Joy Harjo is a powerful voice for her Creek (Muscogee) tribe ("a stolen people in a stolen land"), for other oppressed people, and for herself.
Her poems, both sacred ad secular, are written with the passions of anger, grief, and love, at once tender and furious. They are rooted in the land; they are one with the deer and the fox, the hawk and the eagle, the sun, moon, and wind, and the seasons - "spring/ was lean and hungry with he hope of children and corn." There are enemies here, also lovers; there are ghost dancers, ancestors old and new, who rise again "to walk in shoes of fire."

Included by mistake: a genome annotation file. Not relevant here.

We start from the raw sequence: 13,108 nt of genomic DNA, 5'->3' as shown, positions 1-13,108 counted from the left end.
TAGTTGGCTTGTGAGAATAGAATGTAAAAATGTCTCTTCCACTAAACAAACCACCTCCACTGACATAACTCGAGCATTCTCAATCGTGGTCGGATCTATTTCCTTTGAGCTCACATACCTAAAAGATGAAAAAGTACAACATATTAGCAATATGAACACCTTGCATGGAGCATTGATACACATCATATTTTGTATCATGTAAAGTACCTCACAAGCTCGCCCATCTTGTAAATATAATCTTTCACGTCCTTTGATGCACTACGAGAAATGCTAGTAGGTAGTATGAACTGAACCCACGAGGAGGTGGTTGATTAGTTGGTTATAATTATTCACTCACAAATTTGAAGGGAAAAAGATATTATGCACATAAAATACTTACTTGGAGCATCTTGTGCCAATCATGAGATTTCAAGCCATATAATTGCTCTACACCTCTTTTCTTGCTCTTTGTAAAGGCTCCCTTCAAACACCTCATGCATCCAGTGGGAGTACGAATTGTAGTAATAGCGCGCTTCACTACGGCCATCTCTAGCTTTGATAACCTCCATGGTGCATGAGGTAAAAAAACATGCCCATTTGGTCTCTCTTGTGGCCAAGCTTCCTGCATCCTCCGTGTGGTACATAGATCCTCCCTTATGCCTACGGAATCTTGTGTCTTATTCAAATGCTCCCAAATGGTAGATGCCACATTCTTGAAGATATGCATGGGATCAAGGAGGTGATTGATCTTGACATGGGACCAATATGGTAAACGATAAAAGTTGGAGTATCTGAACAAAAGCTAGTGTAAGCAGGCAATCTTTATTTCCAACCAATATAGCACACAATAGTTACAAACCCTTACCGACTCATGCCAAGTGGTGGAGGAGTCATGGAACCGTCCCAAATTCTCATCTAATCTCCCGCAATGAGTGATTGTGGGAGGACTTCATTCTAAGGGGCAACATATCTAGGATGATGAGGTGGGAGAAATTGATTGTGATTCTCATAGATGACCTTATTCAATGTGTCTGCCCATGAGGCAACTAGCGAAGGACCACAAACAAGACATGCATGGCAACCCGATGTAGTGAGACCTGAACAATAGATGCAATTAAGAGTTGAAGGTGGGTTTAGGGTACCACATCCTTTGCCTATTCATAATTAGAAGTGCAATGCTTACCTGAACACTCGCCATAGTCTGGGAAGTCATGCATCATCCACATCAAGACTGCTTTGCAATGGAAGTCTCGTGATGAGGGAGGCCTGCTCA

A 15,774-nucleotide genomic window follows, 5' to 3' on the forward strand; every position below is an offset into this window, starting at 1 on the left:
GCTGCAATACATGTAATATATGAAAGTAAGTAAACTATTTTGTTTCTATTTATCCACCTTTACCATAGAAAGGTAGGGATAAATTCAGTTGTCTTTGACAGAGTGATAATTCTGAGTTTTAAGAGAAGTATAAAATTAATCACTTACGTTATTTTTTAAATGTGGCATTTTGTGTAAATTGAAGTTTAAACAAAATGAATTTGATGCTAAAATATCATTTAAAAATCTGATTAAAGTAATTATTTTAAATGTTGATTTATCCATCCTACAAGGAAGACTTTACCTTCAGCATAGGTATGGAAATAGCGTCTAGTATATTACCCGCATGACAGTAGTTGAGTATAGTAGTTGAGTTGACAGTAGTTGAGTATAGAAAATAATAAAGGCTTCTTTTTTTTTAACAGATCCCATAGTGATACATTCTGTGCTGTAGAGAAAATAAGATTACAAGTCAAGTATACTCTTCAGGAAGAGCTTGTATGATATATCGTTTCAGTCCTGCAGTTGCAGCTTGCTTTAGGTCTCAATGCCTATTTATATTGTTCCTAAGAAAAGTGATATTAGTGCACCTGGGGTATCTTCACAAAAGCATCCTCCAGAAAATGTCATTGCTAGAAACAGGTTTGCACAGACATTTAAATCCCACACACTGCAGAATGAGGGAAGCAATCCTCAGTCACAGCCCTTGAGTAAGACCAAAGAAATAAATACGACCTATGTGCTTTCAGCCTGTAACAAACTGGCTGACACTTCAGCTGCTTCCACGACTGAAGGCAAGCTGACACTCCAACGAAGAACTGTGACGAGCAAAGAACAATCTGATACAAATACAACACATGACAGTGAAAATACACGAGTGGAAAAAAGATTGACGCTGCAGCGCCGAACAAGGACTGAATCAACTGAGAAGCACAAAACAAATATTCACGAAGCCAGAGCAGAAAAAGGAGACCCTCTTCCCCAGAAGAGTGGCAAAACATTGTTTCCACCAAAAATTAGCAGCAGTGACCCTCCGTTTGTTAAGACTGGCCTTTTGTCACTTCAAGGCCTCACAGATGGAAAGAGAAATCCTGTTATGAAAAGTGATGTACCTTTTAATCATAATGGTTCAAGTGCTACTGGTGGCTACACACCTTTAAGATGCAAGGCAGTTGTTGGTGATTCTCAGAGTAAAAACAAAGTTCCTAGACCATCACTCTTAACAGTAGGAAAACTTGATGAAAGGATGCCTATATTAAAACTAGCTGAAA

Wesleyan University Press
To pray you open your whole self
To sky, to earth, to sun, to moon
To one whole voice that is you.
And know there is more
That you can’t see, can’t hear,
Can’t know except in moments
Steadily growing, and in languages that aren’t always sound but other Circles of motion.